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If you’re concerned about finances, now is the time to deal with it. If necessary, call your bank or ask a family member to help cover the potential costs. You can even tell your chosen tradesperson; many will be able to give you time to raise the funds you need to pay for a repair, using an invoice system.

 

Don’t confirm an appointment with someone until you know you have the means to pay – and that’s know, not “hope” or “assume”. It’s not fair to the company in question, who are relying on you for their livelihood.

 

Step Three: Taping Time

 

In almost every circumstance, you’re going to have a wait on your hands until someone can get to you.

 

Luckily, there are a few ways you can use this time to try and preserve heat in your home. This is useful anywhere, but particularly in rural areas where you may be waiting up to 24 hours for someone to be able to get to you.

 

Grab some duct tape; if you don’t already have some on hand, then know for future and buy some immediately. It’s the kind of thing every home should always have a stockpile of; it’s amazing stuff. With the tape in hand, go through your home and look for anywhere heat may be able to escape. Pay close attention to window and door frames, taping over any hairline cracks you see.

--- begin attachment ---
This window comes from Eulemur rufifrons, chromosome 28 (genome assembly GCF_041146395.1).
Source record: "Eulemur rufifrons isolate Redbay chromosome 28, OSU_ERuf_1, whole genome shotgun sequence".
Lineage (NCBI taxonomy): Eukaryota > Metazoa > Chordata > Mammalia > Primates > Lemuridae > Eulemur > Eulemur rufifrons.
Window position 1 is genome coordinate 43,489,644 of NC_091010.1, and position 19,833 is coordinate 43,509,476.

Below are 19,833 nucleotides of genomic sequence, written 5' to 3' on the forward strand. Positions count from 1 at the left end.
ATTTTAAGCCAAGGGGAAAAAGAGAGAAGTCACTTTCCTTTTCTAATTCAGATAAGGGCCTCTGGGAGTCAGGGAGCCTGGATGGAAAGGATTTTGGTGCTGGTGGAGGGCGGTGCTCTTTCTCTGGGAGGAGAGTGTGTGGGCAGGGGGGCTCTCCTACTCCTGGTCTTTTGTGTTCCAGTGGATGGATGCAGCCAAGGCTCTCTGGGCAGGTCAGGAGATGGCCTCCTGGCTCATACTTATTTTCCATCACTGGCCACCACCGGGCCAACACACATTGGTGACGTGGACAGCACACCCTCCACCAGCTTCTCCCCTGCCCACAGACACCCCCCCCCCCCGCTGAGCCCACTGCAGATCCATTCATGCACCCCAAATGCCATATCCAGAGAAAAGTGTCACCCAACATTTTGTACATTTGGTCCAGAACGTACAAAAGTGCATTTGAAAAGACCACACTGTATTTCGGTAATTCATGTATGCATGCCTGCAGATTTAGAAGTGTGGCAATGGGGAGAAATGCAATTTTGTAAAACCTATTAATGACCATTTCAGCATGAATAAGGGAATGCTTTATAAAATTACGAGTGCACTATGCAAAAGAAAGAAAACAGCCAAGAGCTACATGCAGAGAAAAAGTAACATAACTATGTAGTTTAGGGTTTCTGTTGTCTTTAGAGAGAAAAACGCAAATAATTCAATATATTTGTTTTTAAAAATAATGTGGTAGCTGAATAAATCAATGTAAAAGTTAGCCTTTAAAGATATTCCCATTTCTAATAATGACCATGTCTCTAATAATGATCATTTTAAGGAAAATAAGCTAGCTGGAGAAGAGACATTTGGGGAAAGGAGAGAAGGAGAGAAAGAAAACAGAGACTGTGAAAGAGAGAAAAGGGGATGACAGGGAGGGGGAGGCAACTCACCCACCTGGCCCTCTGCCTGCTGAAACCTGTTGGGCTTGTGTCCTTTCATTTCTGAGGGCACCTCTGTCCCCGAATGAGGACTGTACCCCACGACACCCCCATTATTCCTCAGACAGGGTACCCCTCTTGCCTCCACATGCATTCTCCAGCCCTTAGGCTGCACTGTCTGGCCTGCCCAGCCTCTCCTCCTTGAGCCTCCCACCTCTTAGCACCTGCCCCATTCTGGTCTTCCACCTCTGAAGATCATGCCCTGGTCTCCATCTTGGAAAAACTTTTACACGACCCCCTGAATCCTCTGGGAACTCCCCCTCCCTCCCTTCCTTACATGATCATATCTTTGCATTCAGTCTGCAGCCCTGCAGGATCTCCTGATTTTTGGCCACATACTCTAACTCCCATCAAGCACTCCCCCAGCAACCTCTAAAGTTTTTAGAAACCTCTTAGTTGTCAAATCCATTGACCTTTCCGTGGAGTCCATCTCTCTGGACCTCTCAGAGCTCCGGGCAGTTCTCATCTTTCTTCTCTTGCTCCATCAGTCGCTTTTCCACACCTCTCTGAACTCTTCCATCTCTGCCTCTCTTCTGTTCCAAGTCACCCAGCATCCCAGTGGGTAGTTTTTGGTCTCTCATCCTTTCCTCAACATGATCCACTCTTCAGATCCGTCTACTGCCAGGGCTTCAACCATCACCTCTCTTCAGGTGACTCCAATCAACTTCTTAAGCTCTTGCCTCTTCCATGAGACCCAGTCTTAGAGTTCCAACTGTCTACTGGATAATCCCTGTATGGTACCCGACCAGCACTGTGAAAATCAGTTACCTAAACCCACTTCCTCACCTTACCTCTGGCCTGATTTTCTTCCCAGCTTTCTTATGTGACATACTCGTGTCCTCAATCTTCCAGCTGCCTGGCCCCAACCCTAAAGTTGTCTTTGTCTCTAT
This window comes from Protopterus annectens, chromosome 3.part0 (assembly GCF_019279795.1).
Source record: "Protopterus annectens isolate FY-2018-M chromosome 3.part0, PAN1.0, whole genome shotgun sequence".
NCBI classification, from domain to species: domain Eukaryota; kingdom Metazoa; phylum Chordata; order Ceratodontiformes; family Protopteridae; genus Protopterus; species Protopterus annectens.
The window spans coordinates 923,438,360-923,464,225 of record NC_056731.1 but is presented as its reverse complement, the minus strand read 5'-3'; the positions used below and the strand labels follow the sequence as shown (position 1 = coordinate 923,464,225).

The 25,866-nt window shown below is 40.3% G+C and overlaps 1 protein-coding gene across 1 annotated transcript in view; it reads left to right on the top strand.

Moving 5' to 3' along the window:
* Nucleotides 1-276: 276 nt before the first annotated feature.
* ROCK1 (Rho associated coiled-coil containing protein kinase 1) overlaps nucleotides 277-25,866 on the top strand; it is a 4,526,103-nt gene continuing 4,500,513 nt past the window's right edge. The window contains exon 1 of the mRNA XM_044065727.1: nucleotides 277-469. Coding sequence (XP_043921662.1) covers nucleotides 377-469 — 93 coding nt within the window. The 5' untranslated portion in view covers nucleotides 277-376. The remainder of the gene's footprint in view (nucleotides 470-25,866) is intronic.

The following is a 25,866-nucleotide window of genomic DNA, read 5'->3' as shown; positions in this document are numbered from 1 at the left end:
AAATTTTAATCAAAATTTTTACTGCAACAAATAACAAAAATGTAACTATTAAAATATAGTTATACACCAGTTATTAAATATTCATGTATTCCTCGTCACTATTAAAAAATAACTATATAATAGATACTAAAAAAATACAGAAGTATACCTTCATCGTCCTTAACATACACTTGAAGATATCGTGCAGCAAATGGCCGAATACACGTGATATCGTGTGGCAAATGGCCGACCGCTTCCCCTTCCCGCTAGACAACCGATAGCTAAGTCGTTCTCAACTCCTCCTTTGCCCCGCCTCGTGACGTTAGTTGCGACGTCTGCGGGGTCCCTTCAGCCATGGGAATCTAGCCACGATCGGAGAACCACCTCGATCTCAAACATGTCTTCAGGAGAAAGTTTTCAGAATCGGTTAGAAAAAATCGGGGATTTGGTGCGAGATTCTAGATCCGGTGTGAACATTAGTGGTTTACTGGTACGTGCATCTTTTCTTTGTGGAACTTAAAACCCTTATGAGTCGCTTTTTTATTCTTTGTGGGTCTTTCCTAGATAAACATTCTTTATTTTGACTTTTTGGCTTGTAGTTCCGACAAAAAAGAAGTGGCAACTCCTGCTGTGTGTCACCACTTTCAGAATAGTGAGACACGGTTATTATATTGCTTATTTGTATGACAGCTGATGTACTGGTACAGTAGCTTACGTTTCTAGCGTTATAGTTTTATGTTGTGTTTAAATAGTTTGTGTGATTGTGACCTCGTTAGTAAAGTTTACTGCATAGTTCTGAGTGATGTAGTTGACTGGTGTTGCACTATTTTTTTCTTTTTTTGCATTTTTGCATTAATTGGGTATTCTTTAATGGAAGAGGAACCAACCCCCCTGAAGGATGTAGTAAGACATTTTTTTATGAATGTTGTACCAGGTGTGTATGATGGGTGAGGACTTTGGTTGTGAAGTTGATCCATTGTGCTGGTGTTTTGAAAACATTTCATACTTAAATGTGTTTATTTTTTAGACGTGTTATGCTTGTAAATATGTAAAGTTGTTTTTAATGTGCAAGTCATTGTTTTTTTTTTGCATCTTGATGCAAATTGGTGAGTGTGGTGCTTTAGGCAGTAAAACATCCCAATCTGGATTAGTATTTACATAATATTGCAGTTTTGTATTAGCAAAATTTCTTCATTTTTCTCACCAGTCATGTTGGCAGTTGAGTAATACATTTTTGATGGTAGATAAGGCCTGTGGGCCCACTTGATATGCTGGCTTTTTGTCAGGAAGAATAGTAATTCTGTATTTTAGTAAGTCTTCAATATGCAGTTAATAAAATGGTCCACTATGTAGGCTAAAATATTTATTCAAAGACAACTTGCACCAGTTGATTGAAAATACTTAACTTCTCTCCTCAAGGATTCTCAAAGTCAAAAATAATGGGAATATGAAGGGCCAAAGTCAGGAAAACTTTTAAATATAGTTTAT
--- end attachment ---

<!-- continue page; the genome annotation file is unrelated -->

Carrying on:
Then you can look at other methods for creating heat. If you have an open fireplace, then this is an obvious option – but few of us do anymore. Don’t be tempted to start a fire inside without the proper hearth conditions to house one!

 

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What you can do is look to cooking equipment, particularly anything that works off electricity. Slow cookers are perfect for this, as they will generate a noticeable amount of heat. Throw anything in there – it doesn’t even matter if you intend to eat it – and use the longest cooking setting. You can also move this from room to room if you don’t want to stay sitting in the kitchen while you wait.

 

Step Four: Take A Hot Bath

 

If time is ticking on and the house is getting progressively colder, then the ultimate option to keep warm is to take a hot bath or shower.

 

The idea might seem like madness at first. While the heat of the water might be pleasant, you imagine, it’s going to be horrifying when you step outside. There’s also the fact that your water may be cold anyway, depending on your primary method of heating the house.

 

If the water is cold, then obviously there is no point. But there is still a point if you can enjoy some hot water, even if you’re stepping out into the cold. It will raise your internal body temperature and particularly help your extremities – just be ready to wrap the biggest, warmest towel around you when you’re done!

 

Soon, help will arrive, and the problem will be fixed – but do your best in the meantime wherever you can!